About This ProjectMycorrhizae are fungi that live in the soil and form partnerships with plants, providing hard-to-find nutrients like nitrogen and phosphorus in exchange for sugar. Plants that rely on mycorrhizae tend to perform poorly in areas where their partners are not present. This project's goal is to test whether establishing mycorrhizae on American chestnut seedlings in the lab can improve their growth and survival in the field.
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What is the context of this research?
The American chestnut was once the dominant tree in forests in the eastern United States, occupying a range that extended from Maine to Tennessee. In addition to providing forage for wildlife, it was an economically crucial member of the Appalachian forest. A popular anecdote refers to the chestnut as the "cradle-to-grave" tree, since its sturdy, rot-resistant wood was used in both cradles and caskets. Large picnics were held under the trees' wide canopies in the summer, and pigs were fattened on the nuts in the autumn. In 1904, the Asian chestnut blight arrived in the United States, carried there by chestnut specimens imported from Asia. This blight was lethal to American chestnuts, and, in a matter of a few decades, the tree was functionally extinct. Today only a few wild trees survive.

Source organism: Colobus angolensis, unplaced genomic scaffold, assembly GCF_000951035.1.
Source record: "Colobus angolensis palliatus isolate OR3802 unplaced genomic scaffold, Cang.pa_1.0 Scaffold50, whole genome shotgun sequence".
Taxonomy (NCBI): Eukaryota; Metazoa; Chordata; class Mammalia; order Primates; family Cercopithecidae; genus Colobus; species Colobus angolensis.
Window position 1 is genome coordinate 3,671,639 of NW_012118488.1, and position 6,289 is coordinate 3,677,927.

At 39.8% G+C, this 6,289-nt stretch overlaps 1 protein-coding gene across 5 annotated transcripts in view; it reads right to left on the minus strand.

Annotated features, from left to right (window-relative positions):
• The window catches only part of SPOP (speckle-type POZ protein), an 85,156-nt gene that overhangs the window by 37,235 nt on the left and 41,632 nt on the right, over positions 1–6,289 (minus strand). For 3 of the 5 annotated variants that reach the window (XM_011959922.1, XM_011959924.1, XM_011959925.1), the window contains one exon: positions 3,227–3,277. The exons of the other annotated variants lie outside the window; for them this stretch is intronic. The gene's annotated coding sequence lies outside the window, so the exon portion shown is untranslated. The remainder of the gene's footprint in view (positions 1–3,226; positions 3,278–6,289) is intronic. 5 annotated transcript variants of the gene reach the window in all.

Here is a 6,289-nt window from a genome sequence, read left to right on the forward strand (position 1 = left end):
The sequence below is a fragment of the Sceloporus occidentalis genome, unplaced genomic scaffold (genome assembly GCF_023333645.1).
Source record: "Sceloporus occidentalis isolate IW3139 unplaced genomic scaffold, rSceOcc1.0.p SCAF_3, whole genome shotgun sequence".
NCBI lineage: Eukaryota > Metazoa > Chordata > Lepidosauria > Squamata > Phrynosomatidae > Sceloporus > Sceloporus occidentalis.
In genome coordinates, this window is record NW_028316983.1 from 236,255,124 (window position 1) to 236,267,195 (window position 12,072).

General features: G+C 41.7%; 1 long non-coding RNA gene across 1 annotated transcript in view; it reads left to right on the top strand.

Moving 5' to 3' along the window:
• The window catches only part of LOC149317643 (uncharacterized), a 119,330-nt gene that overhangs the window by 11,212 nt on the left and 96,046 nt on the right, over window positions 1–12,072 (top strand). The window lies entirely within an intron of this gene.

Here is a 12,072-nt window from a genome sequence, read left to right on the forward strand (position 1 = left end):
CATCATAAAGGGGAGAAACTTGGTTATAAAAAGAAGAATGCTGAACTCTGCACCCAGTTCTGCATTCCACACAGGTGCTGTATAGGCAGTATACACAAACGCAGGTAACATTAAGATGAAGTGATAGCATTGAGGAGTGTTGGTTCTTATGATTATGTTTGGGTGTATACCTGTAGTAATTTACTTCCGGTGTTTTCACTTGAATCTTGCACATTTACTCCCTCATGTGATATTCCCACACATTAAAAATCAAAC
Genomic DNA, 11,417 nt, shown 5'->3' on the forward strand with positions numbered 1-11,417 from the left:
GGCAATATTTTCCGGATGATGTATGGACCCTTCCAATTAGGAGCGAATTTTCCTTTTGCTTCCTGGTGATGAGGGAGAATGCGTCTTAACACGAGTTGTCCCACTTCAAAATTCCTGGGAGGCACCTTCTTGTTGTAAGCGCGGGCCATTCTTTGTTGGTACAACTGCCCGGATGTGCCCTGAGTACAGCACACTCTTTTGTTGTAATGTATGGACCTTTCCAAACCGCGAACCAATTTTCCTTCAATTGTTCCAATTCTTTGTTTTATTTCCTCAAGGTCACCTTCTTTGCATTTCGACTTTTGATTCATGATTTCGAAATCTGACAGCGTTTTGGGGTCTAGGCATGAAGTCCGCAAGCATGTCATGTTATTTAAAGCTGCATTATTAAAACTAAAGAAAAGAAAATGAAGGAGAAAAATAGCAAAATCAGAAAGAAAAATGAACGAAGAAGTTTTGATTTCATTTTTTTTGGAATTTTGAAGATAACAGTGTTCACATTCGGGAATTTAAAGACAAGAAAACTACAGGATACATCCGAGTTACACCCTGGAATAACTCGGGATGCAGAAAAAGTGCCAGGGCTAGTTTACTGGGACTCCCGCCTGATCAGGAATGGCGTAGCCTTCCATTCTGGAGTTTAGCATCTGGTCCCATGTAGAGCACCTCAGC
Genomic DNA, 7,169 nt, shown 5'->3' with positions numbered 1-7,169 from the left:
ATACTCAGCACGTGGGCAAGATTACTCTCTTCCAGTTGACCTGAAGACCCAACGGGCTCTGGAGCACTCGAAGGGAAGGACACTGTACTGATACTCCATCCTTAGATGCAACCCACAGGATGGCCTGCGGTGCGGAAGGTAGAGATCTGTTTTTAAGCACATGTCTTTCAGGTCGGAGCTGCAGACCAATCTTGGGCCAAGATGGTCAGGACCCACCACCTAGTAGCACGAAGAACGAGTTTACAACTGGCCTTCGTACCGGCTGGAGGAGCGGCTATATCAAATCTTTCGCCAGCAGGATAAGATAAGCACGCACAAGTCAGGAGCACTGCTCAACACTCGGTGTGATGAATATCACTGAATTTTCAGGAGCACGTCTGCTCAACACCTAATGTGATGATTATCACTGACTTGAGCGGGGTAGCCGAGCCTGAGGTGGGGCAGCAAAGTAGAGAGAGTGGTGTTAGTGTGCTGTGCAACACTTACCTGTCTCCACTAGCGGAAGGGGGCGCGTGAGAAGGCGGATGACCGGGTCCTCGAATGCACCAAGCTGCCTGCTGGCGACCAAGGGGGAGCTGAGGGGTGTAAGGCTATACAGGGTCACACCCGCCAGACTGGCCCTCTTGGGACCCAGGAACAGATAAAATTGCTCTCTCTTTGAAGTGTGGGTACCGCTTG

What is the significance of this project?
Past research on the benefits of mycorrhizae has been inconclusive, especially because much of it it was carried out before the preferences of many mycorrhizal groups for specific tree species was understood. Furthermore, much of this research has focused on conifers, and so we know much less about the mycorrhizal relationships of broadleaved trees.
The restoration of the American chestnut will be an arduous process, due to an initially low availability of blight-tolerant trees and because it will take time for these initial plants to reach reproductive maturity. It is therefore vital to ensure that these early trees get the best chance at survival possible, and mycorrhizae may help!
What are the goals of the project?
This project will help answer a few important questions about chestnuts and mycorrhizae. First (and most importantly), we want to know whether or not having mycorrhizal fungi contributes to the growth of chestnut trees. If it does, we want to know what fungi specifically are giving the trees a boost. From there, we want to know where these fungi live in the wild and whether or not they can be introduced to a greenhouse or plantation.
I've already started the field work and I just need around $500 to send DNA out for sequencing. This step is vital to identify all the fungi found on the roots of the chestnut trees. Any additional funds raised will go to pay for transportation to the field sites.
Meet the Team
Team BioAndrew holds a BS in Botany and a BA in English from the University of Maine. Originally drawn to the world of plants by an interest in carnivores, he eventually moved to habitat restoration, working on a wetland restoration project at UMaine for his undergraduate thesis. His experiences there led him to an interest in belowground ecology and mycorrhizae, where he works now.
Additional InformationESF Professor Bill Powell's TED talk on bringing back the American chestnut
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